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Klopp says heads should roll at UEFA over the chaos caused for picking Paris



Jurgen Klopp rules out four Liverpool players ahead of Newcastle game

Jürgen Klopp believes there should be layoffs in the UEFA hierarchy over the chaos caused by Paris’ choice to replace St. Petersburg as hosts of last season’s Champions League final.

Jurgen Klopp rules out four Liverpool players ahead of Newcastle game

The results of an independent investigation were released this week and highlighted shortcomings on behalf of UEFA that led to a “near miss” – the likelihood of serious injuries and fatalities – outside the Stade de France on 28 May.

Liverpool fans have been cleared of the cause of the problem, which UEFA initially claimed was caused by the late arrival of fans and the distribution of counterfeit tickets.

Jürgen Klopp confirms Liverpool's push for Newcastle but the "big talent" will miss the rest of the season

Klopp, whose family was engulfed in the turmoil, said: “From the first moment I thought it wasn’t a good idea to be in Paris. Some of the people who work there (at UEFA) should have done better. “On a day like this, when so many people arrive, you cannot work with volunteers. You need experienced people.

Klopp, whose side can revive their top-four hopes with victory at Newcastle tonight, added: “I don’t know who made the decision. I’m some people’s boss, and I’m not at 100% on topic on many things.

“So I get information from people and then I make a decision. The better the information, the better the decisions.

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A data-driven study of one of the key areas Premier League champions have developed over the past five years

Liverpool are Premier League champions for the first time and English champions for the first time since 1990.

Coach Jürgen Klopp has deservedly earned admiring glances for his side’s thrilling attacking style of play in the five years leading up to their winning campaign.
During this season, Liverpool have become more controlled in possession. Still attacking (85 league goals), but with the handbrake slightly on.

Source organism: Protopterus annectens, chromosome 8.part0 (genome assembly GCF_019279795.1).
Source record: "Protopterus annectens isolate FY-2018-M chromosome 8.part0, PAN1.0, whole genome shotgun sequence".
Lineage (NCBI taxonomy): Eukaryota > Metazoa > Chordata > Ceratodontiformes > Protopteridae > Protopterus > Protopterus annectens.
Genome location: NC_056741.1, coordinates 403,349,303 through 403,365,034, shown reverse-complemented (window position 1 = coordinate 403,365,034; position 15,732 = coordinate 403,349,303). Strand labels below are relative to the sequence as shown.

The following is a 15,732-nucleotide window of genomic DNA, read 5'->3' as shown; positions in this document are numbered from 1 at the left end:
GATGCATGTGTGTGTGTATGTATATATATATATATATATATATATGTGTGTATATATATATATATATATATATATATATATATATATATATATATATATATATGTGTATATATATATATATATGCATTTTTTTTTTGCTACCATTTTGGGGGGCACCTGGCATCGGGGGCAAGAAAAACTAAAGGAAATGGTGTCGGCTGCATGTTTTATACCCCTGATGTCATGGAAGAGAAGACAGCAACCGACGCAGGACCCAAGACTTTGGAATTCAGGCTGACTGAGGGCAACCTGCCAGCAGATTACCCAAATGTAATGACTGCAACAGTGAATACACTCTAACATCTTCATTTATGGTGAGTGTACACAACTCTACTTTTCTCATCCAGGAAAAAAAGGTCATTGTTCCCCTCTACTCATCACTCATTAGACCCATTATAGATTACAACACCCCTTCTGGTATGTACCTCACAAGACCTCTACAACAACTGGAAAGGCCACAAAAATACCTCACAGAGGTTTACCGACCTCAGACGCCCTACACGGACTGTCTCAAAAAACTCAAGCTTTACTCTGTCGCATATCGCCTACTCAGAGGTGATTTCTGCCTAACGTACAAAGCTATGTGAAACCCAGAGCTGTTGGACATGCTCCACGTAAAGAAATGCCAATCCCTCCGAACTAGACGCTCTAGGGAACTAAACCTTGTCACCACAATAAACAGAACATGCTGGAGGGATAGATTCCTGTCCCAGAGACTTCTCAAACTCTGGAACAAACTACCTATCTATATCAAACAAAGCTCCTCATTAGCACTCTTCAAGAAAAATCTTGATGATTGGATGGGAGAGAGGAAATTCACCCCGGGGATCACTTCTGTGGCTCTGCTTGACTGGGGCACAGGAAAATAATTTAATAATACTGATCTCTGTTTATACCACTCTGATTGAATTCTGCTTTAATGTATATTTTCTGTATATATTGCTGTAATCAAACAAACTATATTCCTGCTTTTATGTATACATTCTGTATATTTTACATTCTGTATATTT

Working for Sky Sports just weeks before being named manager of Tottenham Hotspur last October, Jose Mourinho argued that Liverpool still prefer to play against teams that allow them to break the rhythm. Indeed, the combination of Mohammed Salah and Sadio Mane smoothly transitioning from defense to attack is often cited as one of the team’s most important tactical innovations.

But when I watched Liverpool last season, it was clear that teams are now giving them much less space in the back to take advantage of in transition.

Additionally, their season average possession percentage was 59.6%. At first glance, they appear to have completely transitioned into a team that seems to dominate from the start, rather than sitting deep and rocking the opponent forward.
Official Premier League stats show Liverpool have scored 11 goals on the break during their league title campaign. A classic example would be the supreme goal in Leicester City’s stunning 4-0 victory on Boxing Day.

After collecting the ball near the halfway line, Georginio Wijnaldum sent a pass to Sadio Mane, who advanced to the Foxes back line, with Trent Alexander-Arnold charging outside of him to create an overload.

passed the ball to him and the right-back did the rest, slotting the ball (for the first time) into the far post.

The Reds’ opponents are the only opponents in the league that day to score more than eight goals directly from breaks.
But is this part of a larger trend? Have the Reds become even more efficient during the break than previously thought and have they reached new heights?
A starting point is to compare last season to Klopp’s first full season.